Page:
Its dedicated governance ensures that it remains focused
on its specific objectives, namely to increase the volume of
higher risk projects supported by EIB Group financing operations and address the market failure in risk-taking which hinders investment in Europe.

The European Investment Advisory Hub, an integral part of

the Investment Plan for Europe, is a single point of entry for
advisory services for investment projects in the EU. Services
available via the Hub include project development support
throughout all stages of the project cycle, as well as upstream or policy advice on market studies, sector strategies,
and project screening. Financial advice is also provided to
assist managing authorities in establishing financial instruments and enhance companies ability to access adequate
sources of financing. More horizontal assistance can be obtained via process and methodological guidance and training on a number of issues related to investment projects,
access to finance and use of EU funds. Public and private entities can contact the Hub via the online contact form (www.
eib.org/eiah) and access a wide range of advisory services,
among which, InnovFin Advisory, JASPERS and ELENA.

With EFSI support, the EIB Group will provide funding for
economically viable projects where it adds value, including
projects with a higher risk profile than in ordinary EIB activities. It will focus on sectors of key importance where it has
proven expertise and the capacity to deliver a positive impact on the European economy.

InnovFin Advisory offers specific (financial) advice for innovative projects to improve access to funding from EIB Group
and/or other financing sources, analyses investment conditions and access to finance challenges and opportunities,
and recommends new financing mechanisms and advisory
services where needed.

EIB support more than financing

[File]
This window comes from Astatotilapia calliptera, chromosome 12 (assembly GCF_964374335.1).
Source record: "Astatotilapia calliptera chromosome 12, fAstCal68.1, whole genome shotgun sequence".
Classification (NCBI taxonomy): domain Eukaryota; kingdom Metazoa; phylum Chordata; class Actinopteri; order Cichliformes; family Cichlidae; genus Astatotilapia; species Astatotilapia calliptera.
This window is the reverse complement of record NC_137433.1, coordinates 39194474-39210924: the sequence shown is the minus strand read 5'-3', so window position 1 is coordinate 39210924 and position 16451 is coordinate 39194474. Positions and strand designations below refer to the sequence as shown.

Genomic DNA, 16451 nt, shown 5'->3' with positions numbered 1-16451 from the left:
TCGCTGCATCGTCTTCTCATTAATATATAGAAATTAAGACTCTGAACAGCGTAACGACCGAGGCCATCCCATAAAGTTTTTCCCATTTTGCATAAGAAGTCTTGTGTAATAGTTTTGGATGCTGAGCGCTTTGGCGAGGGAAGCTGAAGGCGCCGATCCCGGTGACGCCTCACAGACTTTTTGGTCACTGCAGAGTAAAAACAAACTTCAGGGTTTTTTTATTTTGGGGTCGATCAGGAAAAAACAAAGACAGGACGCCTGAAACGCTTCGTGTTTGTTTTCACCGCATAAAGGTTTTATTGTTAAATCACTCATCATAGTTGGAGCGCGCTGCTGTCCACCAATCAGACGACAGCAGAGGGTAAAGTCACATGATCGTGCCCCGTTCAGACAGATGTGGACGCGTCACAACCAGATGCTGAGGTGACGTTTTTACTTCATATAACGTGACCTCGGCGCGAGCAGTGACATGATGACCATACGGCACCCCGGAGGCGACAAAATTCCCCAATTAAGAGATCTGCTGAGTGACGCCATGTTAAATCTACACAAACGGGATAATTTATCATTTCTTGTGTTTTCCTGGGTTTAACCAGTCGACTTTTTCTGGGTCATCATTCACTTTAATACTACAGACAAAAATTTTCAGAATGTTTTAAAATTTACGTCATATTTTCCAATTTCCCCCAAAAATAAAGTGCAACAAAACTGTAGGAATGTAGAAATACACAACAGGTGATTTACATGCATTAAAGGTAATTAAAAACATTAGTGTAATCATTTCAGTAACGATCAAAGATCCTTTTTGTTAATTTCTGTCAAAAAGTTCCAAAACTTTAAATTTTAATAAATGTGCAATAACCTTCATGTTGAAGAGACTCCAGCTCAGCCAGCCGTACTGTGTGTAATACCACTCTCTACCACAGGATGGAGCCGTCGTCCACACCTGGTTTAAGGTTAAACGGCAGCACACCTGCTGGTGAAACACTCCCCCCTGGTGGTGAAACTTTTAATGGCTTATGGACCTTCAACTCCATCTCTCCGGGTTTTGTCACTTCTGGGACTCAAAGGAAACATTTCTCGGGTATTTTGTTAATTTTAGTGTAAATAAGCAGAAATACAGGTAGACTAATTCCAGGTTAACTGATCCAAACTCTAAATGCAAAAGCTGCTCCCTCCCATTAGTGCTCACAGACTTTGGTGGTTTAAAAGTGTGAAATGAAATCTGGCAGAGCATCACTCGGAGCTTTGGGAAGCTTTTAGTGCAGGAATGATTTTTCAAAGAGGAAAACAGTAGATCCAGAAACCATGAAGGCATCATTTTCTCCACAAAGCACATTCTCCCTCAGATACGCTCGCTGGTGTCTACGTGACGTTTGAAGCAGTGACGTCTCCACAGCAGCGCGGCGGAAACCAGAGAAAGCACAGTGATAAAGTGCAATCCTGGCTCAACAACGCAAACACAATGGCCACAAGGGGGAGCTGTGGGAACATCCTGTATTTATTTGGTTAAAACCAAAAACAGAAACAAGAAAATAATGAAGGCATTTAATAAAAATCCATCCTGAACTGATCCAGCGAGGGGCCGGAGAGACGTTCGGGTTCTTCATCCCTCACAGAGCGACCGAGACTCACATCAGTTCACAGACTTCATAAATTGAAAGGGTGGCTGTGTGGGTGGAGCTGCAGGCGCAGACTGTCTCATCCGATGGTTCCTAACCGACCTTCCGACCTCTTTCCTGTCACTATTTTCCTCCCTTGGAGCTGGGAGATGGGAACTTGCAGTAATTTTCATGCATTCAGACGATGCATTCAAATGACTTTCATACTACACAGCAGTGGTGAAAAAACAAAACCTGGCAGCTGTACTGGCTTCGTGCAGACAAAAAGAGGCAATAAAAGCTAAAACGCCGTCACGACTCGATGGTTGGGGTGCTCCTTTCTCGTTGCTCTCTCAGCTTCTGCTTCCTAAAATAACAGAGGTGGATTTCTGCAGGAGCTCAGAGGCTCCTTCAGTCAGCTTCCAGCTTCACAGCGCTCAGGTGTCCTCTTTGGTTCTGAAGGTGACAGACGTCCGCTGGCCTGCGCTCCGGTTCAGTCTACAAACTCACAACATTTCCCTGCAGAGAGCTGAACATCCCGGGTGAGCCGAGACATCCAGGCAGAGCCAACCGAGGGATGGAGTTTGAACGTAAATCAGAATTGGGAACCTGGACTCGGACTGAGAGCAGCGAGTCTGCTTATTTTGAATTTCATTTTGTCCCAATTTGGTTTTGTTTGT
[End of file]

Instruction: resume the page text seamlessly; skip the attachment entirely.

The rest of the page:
Under the advisory mandate from the European Commission

and the Government of Luxembourg, the role of finance in
the transition to a circular economy was analysed. This resulted in an assessment of the fitness for circularity of EIB financing and advisory tools, and a new set of proposed EIB support measures. The mandate has marked the EIBs endeavour
to engage Europes financial and industrial sector in identifying and financing circular economy opportunities and associated transitions.

Circular economy projects with medium to high risk profiles

may be accommodated under the European Fund for Strategic Investments (EFSI), InnovFin and other special financial
instruments with higher risk-taking potential. EFSI is an initiative launched jointly by the EIB Group European Investment
Bank and European Investment Fund and the European
Commission to help bridge the current investment gap in the
EU by mobilising private financing for strategic investments.

EIB financing is supported by specialised in-house staff bringing the know-how required to support the development and
structuring of circular economy projects. In providing such
advisory services, the EIB relies on its expertise in financial
structuring, resource efficiency and the water and wastewater, energy and solid waste management, natural resource,
agri-industry, industry and services sectors and SME support.
EIB advisory support can be accessed and requested through
the newly established European Investment Advisory Hub.

InnovFin Advisory products



SME Guarantee

MidCap Guarantee

SME Venture Capital

MidCap Growth Finance

Large Caps


Thematic Finance


Large Projects

SMEs and small Mid-Caps

< 500 Employees

< 3,000 Employees

Large Caps
Typically > 3,000 Employees

SPV, Mid-Caps and

Large Caps

Public and Private Sector


SME/Mid-Cap Financing

Intermediated and/or
direct Corporate lending

Direct Corporate Lending

Project Finance and/or

Direct Corporate Lending

Financial Advisory

direct products

indirect products

ELENA (European Local ENergy Assistance) partly bears the

costs involved in the technical support (e.g. for feasibility
studies, energy audits, tendering) that promoters need to
prepare, implement and finance large energy efficiency and
renewable energy projects.

As the EU bank, we provide finance and expertise for

sound and sustainable investment projects in Europe
Information Desk
3 +352 4379-22000
5 +352 4379-62000
U info@eib.org
European Investment Bank
98-100, boulevard Konrad Adenauer
L-2950 Luxembourg
3 +352 4379-1
5 +352 437704

and beyond. We are owned by the 28 EU Member

States and the projects we support contribute to
furthering EU policy objectives. We are the largest
multilateral lender and borrower in the world and
our 2 300staff can build on more than 50 years of
experience in project financing. We are headquartered
in Luxembourg and have a network of some
30local offices.

EIB 12/2015

EIB at a glance

print: QH-04-15-902-EN-C ISBN 978-92-861-2537-9 doi:10.2867/87830

digital: QH-04-15-902-EN-N ISBN 978-92-861-2541-6 doi: 10.2867/006

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JASPERS provides independent expert advice and capacity-building support to public authorities and final beneficiaries on high quality projects to be co-financed by European Structural and Investment Funds (ESIF), as well as
programmes and sector strategies that deliver EU policy